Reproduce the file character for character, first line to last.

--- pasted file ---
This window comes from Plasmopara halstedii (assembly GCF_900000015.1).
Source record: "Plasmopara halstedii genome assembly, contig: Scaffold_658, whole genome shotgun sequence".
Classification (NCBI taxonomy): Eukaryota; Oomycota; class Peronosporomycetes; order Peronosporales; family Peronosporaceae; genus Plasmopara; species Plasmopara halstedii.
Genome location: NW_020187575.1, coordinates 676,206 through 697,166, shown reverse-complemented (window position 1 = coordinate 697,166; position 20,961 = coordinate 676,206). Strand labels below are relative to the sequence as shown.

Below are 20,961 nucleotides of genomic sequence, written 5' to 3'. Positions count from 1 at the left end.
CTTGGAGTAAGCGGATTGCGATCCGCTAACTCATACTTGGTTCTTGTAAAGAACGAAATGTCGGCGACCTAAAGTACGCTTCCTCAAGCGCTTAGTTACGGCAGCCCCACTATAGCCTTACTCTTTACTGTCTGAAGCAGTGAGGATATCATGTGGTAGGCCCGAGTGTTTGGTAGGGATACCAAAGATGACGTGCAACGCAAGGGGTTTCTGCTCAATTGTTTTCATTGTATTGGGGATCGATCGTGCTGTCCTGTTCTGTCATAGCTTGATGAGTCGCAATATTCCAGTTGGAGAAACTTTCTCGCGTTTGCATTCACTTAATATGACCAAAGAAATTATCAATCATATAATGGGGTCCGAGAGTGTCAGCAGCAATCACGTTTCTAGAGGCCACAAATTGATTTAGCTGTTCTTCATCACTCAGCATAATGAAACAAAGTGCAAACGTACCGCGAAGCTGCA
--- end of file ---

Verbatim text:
This window comes from Plasmopara halstedii (assembly GCF_900000015.1).
Source record: "Plasmopara halstedii genome assembly, contig: Scaffold_658, whole genome shotgun sequence".
Classification (NCBI taxonomy): Eukaryota; Oomycota; class Peronosporomycetes; order Peronosporales; family Peronosporaceae; genus Plasmopara; species Plasmopara halstedii.
Genome location: NW_020187575.1, coordinates 676,206 through 697,166, shown reverse-complemented (window position 1 = coordinate 697,166; position 20,961 = coordinate 676,206). Strand labels below are relative to the sequence as shown.

Below are 20,961 nucleotides of genomic sequence, written 5' to 3'. Positions count from 1 at the left end.
CTTGGAGTAAGCGGATTGCGATCCGCTAACTCATACTTGGTTCTTGTAAAGAACGAAATGTCGGCGACCTAAAGTACGCTTCCTCAAGCGCTTAGTTACGGCAGCCCCACTATAGCCTTACTCTTTACTGTCTGAAGCAGTGAGGATATCATGTGGTAGGCCCGAGTGTTTGGTAGGGATACCAAAGATGACGTGCAACGCAAGGGGTTTCTGCTCAATTGTTTTCATTGTATTGGGGATCGATCGTGCTGTCCTGTTCTGTCATAGCTTGATGAGTCGCAATATTCCAGTTGGAGAAACTTTCTCGCGTTTGCATTCACTTAATATGACCAAAGAAATTATCAATCATATAATGGGGTCCGAGAGTGTCAGCAGCAATCACGTTTCTAGAGGCCACAAATTGATTTAGCTGTTCTTCATCACTCAGCATAATGAAACAAAGTGCAAACGTACCGCGAAGCTGCA